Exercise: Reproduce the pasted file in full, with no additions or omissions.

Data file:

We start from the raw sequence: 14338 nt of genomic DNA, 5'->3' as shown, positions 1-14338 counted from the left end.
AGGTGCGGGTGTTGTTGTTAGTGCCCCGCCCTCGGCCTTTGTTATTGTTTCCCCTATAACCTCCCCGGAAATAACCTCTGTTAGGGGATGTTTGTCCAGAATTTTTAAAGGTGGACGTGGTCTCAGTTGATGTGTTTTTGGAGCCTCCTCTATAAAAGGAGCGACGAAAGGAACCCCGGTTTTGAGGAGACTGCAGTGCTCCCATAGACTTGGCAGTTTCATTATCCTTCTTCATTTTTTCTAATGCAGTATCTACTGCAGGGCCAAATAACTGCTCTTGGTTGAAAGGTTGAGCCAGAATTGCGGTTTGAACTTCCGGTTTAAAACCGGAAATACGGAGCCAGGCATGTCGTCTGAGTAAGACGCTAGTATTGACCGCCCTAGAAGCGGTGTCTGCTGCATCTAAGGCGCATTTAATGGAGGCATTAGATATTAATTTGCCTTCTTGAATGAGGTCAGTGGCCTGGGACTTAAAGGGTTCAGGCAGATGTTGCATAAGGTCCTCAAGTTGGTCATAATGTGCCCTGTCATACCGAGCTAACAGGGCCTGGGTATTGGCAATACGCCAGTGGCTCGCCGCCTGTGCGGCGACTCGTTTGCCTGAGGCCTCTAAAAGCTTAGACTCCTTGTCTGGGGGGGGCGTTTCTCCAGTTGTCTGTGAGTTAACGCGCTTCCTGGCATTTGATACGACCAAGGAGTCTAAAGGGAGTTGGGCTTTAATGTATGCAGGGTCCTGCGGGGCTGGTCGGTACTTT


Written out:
We start from the raw sequence: 14338 nt of genomic DNA, 5'->3' as shown, positions 1-14338 counted from the left end.
AGGTGCGGGTGTTGTTGTTAGTGCCCCGCCCTCGGCCTTTGTTATTGTTTCCCCTATAACCTCCCCGGAAATAACCTCTGTTAGGGGATGTTTGTCCAGAATTTTTAAAGGTGGACGTGGTCTCAGTTGATGTGTTTTTGGAGCCTCCTCTATAAAAGGAGCGACGAAAGGAACCCCGGTTTTGAGGAGACTGCAGTGCTCCCATAGACTTGGCAGTTTCATTATCCTTCTTCATTTTTTCTAATGCAGTATCTACTGCAGGGCCAAATAACTGCTCTTGGTTGAAAGGTTGAGCCAGAATTGCGGTTTGAACTTCCGGTTTAAAACCGGAAATACGGAGCCAGGCATGTCGTCTGAGTAAGACGCTAGTATTGACCGCCCTAGAAGCGGTGTCTGCTGCATCTAAGGCGCATTTAATGGAGGCATTAGATATTAATTTGCCTTCTTGAATGAGGTCAGTGGCCTGGGACTTAAAGGGTTCAGGCAGATGTTGCATAAGGTCCTCAAGTTGGTCATAATGTGCCCTGTCATACCGAGCTAACAGGGCCTGGGTATTGGCAATACGCCAGTGGCTCGCCGCCTGTGCGGCGACTCGTTTGCCTGAGGCCTCTAAAAGCTTAGACTCCTTGTCTGGGGGGGGCGTTTCTCCAGTTGTCTGTGAGTTAACGCGCTTCCTGGCATTTGATACGACCAAGGAGTCTAAAGGGAGTTGGGCTTTAATGTATGCAGGGTCCTGCGGGGCTGGTCGGTACTTT